- Targeted Climate change taxation policies to include a tax disregard (€200) in respect of personal income received by households who sell residual electricity that they generate back to the grid.
- The rate of carbon tax will increase by €7.50 from €33.50 to €41.00 per tonne of carbon dioxide emitted (as set out in Finance Act 2020). This applies from budget night for auto fuels and 1 May 2022 for all other fuels.
- Amendments to the Accelerated Capital Allowances (ACA) scheme to remove equipment directly operated by fossil fuels will no longer qualify. Extension of the scheme to include hydrogen powered vehicles and refuelling equipment
- Finance Bill 2021 will complete the introduction of the Anti-Tax Avoidance Directive into Irish legislation with the introduction of new interest relief limitations and anti-reverse hybrid rules. The new interest limitation rule will place a limit on deductible interest expenses of 30% of EBITDA for companies within scope of the measure. Disallowed interest may be carried forward and may be deducted in future periods. Further detail will be in the Finance Bill.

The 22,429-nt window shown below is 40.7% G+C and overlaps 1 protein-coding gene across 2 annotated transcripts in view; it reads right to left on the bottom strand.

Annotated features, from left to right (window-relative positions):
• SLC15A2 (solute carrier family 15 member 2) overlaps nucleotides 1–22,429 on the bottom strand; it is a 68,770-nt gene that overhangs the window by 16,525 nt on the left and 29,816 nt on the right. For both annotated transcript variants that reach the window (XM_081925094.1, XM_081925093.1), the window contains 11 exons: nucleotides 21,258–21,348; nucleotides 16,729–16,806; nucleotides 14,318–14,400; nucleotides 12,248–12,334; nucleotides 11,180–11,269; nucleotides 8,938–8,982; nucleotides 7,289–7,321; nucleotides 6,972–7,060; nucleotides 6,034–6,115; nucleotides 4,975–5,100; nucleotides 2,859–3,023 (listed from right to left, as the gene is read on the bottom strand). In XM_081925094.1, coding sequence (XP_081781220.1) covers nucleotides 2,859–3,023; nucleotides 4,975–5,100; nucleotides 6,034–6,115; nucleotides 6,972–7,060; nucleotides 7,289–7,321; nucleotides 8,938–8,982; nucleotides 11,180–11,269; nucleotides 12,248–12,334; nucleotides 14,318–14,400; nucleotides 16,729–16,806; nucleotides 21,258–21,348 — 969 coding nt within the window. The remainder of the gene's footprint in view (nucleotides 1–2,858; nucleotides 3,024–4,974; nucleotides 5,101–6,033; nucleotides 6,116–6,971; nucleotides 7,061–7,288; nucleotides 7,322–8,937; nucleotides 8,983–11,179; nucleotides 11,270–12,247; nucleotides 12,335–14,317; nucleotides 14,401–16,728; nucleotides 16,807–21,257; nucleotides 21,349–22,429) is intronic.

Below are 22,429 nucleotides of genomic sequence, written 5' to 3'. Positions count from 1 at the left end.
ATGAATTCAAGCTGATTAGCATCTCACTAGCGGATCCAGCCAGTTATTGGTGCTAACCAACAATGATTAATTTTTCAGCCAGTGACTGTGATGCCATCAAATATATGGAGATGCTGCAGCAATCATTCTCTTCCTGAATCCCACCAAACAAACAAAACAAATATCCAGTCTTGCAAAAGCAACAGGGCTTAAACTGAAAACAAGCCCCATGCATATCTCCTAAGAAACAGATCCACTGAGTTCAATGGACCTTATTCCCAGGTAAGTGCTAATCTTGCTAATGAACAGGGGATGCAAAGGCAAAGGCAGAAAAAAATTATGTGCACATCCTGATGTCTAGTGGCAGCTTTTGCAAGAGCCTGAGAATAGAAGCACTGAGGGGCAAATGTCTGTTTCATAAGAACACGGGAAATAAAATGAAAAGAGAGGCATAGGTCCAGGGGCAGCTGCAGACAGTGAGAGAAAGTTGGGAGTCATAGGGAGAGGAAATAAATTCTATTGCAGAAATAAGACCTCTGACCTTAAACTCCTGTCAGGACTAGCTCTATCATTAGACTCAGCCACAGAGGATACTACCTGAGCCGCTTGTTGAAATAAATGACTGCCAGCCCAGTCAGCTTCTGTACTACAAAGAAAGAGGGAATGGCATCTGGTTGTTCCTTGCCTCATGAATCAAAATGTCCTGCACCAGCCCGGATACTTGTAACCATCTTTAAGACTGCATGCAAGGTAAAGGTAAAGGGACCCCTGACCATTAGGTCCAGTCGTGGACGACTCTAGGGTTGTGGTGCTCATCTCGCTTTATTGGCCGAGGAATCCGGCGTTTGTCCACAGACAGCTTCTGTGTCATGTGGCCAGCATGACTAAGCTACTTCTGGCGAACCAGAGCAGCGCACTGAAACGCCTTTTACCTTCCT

- Extension of stock relief
- Extension of Young Trained Farmer (Stamp Duty) Relief to the end of 2022
- Bank Levy extended to the end of 2022
The Minister has indicated that the goals of the Budget were “investing in our future, of meeting the needs of today, while putting the public finances on a sustainable path”. The amendments to EIIS in the Budget is very welcome. EIIS has been a disappointment, with the legislative provisions making it unattractive, a fact the Minister acknowledged. Hopefully the amendments to EIIS will result in a greater take up. The Minister also acknowledged the challenge Ireland faced over the last number of months with the pressure to sign up to the OECD proposals on a minimum corporate tax rate. Being inside the tent is clearly in Ireland’s long term interests and hopefully the debate on Ireland’s corporate tax can now move on. Certainty is key for businesses. Housing and climate change also loom large over this Budget, and likely over successive Budgets.